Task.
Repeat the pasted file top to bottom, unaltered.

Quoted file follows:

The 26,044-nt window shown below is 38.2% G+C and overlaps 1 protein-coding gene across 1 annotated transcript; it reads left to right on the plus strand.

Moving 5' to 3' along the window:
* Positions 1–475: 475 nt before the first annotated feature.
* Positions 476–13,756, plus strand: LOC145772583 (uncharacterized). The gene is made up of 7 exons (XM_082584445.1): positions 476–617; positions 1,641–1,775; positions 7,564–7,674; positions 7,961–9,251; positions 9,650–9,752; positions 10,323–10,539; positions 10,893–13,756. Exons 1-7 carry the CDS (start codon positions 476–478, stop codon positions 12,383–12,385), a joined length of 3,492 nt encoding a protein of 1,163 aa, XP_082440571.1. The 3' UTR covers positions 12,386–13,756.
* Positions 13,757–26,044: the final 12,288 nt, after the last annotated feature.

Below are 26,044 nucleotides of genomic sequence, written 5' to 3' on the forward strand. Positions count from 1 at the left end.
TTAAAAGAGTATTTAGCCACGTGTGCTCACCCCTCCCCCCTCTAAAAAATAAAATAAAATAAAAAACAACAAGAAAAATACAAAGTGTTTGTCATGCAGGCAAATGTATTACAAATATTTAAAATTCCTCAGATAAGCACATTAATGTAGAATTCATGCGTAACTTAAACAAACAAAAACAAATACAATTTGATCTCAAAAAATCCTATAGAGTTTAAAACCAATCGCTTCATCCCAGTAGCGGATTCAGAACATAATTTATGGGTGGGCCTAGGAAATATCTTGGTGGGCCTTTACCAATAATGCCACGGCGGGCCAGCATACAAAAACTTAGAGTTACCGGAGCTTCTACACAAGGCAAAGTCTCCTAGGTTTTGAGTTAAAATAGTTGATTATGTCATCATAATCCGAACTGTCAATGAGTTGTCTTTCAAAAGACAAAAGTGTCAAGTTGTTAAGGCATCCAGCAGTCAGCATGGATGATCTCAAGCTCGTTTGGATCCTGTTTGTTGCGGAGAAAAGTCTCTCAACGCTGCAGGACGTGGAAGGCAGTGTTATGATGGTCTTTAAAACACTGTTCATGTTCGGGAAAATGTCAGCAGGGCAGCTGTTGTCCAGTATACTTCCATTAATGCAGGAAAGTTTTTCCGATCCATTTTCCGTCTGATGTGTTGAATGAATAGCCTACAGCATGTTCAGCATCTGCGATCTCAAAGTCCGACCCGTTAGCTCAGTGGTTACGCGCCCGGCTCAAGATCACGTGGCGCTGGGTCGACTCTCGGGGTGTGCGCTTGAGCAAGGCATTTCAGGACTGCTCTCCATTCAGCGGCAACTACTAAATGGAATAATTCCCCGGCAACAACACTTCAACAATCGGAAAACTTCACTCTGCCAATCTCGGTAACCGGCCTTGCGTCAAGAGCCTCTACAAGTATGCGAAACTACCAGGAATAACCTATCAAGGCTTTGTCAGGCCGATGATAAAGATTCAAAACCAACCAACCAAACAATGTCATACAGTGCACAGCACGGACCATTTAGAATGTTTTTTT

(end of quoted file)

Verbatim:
The 26,044-nt window shown below is 38.2% G+C and overlaps 1 protein-coding gene across 1 annotated transcript; it reads left to right on the plus strand.

Moving 5' to 3' along the window:
* Positions 1–475: 475 nt before the first annotated feature.
* Positions 476–13,756, plus strand: LOC145772583 (uncharacterized). The gene is made up of 7 exons (XM_082584445.1): positions 476–617; positions 1,641–1,775; positions 7,564–7,674; positions 7,961–9,251; positions 9,650–9,752; positions 10,323–10,539; positions 10,893–13,756. Exons 1-7 carry the CDS (start codon positions 476–478, stop codon positions 12,383–12,385), a joined length of 3,492 nt encoding a protein of 1,163 aa, XP_082440571.1. The 3' UTR covers positions 12,386–13,756.
* Positions 13,757–26,044: the final 12,288 nt, after the last annotated feature.

Below are 26,044 nucleotides of genomic sequence, written 5' to 3' on the forward strand. Positions count from 1 at the left end.
TTAAAAGAGTATTTAGCCACGTGTGCTCACCCCTCCCCCCTCTAAAAAATAAAATAAAATAAAAAACAACAAGAAAAATACAAAGTGTTTGTCATGCAGGCAAATGTATTACAAATATTTAAAATTCCTCAGATAAGCACATTAATGTAGAATTCATGCGTAACTTAAACAAACAAAAACAAATACAATTTGATCTCAAAAAATCCTATAGAGTTTAAAACCAATCGCTTCATCCCAGTAGCGGATTCAGAACATAATTTATGGGTGGGCCTAGGAAATATCTTGGTGGGCCTTTACCAATAATGCCACGGCGGGCCAGCATACAAAAACTTAGAGTTACCGGAGCTTCTACACAAGGCAAAGTCTCCTAGGTTTTGAGTTAAAATAGTTGATTATGTCATCATAATCCGAACTGTCAATGAGTTGTCTTTCAAAAGACAAAAGTGTCAAGTTGTTAAGGCATCCAGCAGTCAGCATGGATGATCTCAAGCTCGTTTGGATCCTGTTTGTTGCGGAGAAAAGTCTCTCAACGCTGCAGGACGTGGAAGGCAGTGTTATGATGGTCTTTAAAACACTGTTCATGTTCGGGAAAATGTCAGCAGGGCAGCTGTTGTCCAGTATACTTCCATTAATGCAGGAAAGTTTTTCCGATCCATTTTCCGTCTGATGTGTTGAATGAATAGCCTACAGCATGTTCAGCATCTGCGATCTCAAAGTCCGACCCGTTAGCTCAGTGGTTACGCGCCCGGCTCAAGATCACGTGGCGCTGGGTCGACTCTCGGGGTGTGCGCTTGAGCAAGGCATTTCAGGACTGCTCTCCATTCAGCGGCAACTACTAAATGGAATAATTCCCCGGCAACAACACTTCAACAATCGGAAAACTTCACTCTGCCAATCTCGGTAACCGGCCTTGCGTCAAGAGCCTCTACAAGTATGCGAAACTACCAGGAATAACCTATCAAGGCTTTGTCAGGCCGATGATAAAGATTCAAAACCAACCAACCAAACAATGTCATACAGTGCACAGCACGGACCATTTAGAATGTTTTTTT